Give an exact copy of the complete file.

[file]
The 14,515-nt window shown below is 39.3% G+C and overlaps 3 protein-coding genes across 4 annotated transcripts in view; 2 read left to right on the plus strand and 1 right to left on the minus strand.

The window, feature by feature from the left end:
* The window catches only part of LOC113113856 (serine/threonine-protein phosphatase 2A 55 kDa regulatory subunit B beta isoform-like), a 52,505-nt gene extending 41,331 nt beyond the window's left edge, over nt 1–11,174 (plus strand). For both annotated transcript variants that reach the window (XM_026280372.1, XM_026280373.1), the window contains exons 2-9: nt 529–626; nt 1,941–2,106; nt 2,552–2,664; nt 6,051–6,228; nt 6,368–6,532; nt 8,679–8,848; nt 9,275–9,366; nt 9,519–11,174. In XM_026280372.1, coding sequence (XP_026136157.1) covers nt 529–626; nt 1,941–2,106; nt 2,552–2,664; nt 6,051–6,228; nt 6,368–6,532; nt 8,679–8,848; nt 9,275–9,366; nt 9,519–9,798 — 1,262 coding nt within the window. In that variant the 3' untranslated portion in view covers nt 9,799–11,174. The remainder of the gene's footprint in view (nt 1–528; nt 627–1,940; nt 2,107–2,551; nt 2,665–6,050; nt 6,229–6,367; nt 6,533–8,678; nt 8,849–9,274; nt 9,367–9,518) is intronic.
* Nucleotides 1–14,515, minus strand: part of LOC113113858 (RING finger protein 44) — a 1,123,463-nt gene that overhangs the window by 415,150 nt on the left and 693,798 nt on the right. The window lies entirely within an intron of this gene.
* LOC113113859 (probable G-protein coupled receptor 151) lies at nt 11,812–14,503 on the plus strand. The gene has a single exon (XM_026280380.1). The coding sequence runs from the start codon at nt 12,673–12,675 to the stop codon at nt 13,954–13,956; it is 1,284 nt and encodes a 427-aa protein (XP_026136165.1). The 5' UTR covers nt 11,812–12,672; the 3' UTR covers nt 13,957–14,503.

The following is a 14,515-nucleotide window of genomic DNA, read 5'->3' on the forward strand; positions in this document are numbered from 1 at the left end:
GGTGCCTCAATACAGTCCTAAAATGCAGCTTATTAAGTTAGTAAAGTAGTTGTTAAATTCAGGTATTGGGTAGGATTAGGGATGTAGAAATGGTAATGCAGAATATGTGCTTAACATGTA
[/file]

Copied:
The 14,515-nt window shown below is 39.3% G+C and overlaps 3 protein-coding genes across 4 annotated transcripts in view; 2 read left to right on the plus strand and 1 right to left on the minus strand.

The window, feature by feature from the left end:
* The window catches only part of LOC113113856 (serine/threonine-protein phosphatase 2A 55 kDa regulatory subunit B beta isoform-like), a 52,505-nt gene extending 41,331 nt beyond the window's left edge, over nt 1–11,174 (plus strand). For both annotated transcript variants that reach the window (XM_026280372.1, XM_026280373.1), the window contains exons 2-9: nt 529–626; nt 1,941–2,106; nt 2,552–2,664; nt 6,051–6,228; nt 6,368–6,532; nt 8,679–8,848; nt 9,275–9,366; nt 9,519–11,174. In XM_026280372.1, coding sequence (XP_026136157.1) covers nt 529–626; nt 1,941–2,106; nt 2,552–2,664; nt 6,051–6,228; nt 6,368–6,532; nt 8,679–8,848; nt 9,275–9,366; nt 9,519–9,798 — 1,262 coding nt within the window. In that variant the 3' untranslated portion in view covers nt 9,799–11,174. The remainder of the gene's footprint in view (nt 1–528; nt 627–1,940; nt 2,107–2,551; nt 2,665–6,050; nt 6,229–6,367; nt 6,533–8,678; nt 8,849–9,274; nt 9,367–9,518) is intronic.
* Nucleotides 1–14,515, minus strand: part of LOC113113858 (RING finger protein 44) — a 1,123,463-nt gene that overhangs the window by 415,150 nt on the left and 693,798 nt on the right. The window lies entirely within an intron of this gene.
* LOC113113859 (probable G-protein coupled receptor 151) lies at nt 11,812–14,503 on the plus strand. The gene has a single exon (XM_026280380.1). The coding sequence runs from the start codon at nt 12,673–12,675 to the stop codon at nt 13,954–13,956; it is 1,284 nt and encodes a 427-aa protein (XP_026136165.1). The 5' UTR covers nt 11,812–12,672; the 3' UTR covers nt 13,957–14,503.

The following is a 14,515-nucleotide window of genomic DNA, read 5'->3' on the forward strand; positions in this document are numbered from 1 at the left end:
GGTGCCTCAATACAGTCCTAAAATGCAGCTTATTAAGTTAGTAAAGTAGTTGTTAAATTCAGGTATTGGGTAGGATTAGGGATGTAGAAATGGTAATGCAGAATATGTGCTTAACATGTA